About this Video
When most people think of doctors, they think of shots and medicines. But physicians have an opportunity to address health on a much deeper level. They can address social problems, like financial stress and poverty, as the health problems they are by reaching across sectors to collaborate with business, not-for-profits, and government. One example of this approach is partnering with accountants to provide free tax preparation and access to the Earned Income Tax Credit, the largest anti-poverty program in America, in pediatric offices.
About the Speaker
Lucy Marcil, MD MPH, creates innovative solutions buffering kids from the adversity they face growing up with economic stress and poverty. As a pediatrician, she cares for children at Boston Medical Center.
She co-founded StreetCred, a nonprofit addressing the the health impact of financial stress by providing fiscal services to low-income families in the the doctor’s waiting room. StreetCred increases access to critical anti-poverty tax credits such as the Earned Income Tax Credit by integrating tax preparation services into pediatric clinics; it has returned over $3.2 million to 1700 clients at 9 sites in 4 states since its inception in 2016. StreetCred is now bundling tax services with enrollment in other economic mobility services to create greater financial stability.
Internationally, she has undertaken pediatric health-systems strengthening. As a HIV/AIDS & Community Health Peace Corps volunteer in Namibia, she leveraged public-private partnerships to create a comprehensive orphan care program and girls’ leadership camps. In Bangladesh, she identified community engagement methods to build maternal-child healthcare systems in urban slums. In Kenya, she consulted for Jacaranda Health to transform newborn care systems.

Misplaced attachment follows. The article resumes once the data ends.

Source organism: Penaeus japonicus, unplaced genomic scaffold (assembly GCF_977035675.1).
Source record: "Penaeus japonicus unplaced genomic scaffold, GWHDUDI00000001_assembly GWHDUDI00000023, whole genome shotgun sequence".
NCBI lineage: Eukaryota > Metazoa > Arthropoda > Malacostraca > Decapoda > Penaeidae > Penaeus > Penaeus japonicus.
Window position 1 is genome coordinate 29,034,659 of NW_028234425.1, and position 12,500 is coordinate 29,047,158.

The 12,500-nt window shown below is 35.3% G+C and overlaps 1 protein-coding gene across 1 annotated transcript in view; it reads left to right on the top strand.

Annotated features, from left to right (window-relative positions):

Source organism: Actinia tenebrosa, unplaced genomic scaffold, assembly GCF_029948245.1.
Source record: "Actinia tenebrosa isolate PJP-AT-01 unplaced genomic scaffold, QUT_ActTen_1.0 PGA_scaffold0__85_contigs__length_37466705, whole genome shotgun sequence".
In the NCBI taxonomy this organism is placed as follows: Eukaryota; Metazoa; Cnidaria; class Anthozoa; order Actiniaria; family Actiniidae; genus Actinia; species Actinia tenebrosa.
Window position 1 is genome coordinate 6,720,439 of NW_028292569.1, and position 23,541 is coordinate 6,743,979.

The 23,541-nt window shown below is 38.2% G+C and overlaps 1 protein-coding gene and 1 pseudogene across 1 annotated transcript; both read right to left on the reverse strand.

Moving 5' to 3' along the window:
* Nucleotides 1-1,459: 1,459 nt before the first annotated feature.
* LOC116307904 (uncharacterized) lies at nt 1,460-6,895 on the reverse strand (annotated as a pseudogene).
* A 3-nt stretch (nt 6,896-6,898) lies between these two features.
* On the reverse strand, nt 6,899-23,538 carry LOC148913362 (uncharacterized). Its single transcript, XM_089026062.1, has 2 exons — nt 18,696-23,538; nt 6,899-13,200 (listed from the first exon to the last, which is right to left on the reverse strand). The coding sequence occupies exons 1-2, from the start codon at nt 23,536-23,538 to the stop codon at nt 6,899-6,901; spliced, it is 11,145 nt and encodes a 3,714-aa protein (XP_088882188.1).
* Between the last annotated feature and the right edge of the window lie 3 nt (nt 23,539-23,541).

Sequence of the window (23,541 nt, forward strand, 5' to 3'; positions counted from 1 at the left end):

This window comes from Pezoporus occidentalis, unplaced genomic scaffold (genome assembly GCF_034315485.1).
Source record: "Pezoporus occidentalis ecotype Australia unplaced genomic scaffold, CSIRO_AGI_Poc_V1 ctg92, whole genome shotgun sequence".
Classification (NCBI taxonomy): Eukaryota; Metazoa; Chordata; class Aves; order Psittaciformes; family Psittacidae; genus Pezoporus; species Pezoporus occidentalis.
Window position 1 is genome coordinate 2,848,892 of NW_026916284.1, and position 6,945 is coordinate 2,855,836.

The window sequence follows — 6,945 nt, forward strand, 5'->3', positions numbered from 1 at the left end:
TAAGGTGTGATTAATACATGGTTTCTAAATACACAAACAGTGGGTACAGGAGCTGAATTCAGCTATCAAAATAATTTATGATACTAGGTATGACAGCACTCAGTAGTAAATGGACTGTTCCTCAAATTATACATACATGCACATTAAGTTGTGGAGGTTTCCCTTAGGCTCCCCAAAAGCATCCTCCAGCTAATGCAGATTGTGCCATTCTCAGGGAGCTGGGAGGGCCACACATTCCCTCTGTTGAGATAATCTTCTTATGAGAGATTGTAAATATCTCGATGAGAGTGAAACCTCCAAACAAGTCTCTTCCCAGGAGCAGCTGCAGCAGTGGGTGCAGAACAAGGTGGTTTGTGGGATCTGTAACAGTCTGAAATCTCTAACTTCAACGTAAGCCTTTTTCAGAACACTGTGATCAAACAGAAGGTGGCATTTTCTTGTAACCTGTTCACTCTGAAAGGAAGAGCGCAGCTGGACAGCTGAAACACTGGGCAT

Dr. Marcil is an Assistant Professor of Pediatrics at Boston University School of Medicine and a Fellow in the Center for the Urban Child and Healthy Family at Boston Medical Center. She has published in RealClear Policy, The Atlantic, Pediatrics, and JAMA Pediatrics, among others. Her work has been discussed on the BBC, in The Boston Globe, Fast Company, and Quartz.
For her work, she has been recognized with the American Academy of Pediatrics Anne E. Dyson Child Advocacy Award, the Jack Kent Cooke Foundation Quinn Prize and named a Café 100, Davidson College Game Changer, and 2018 Ted Fellow.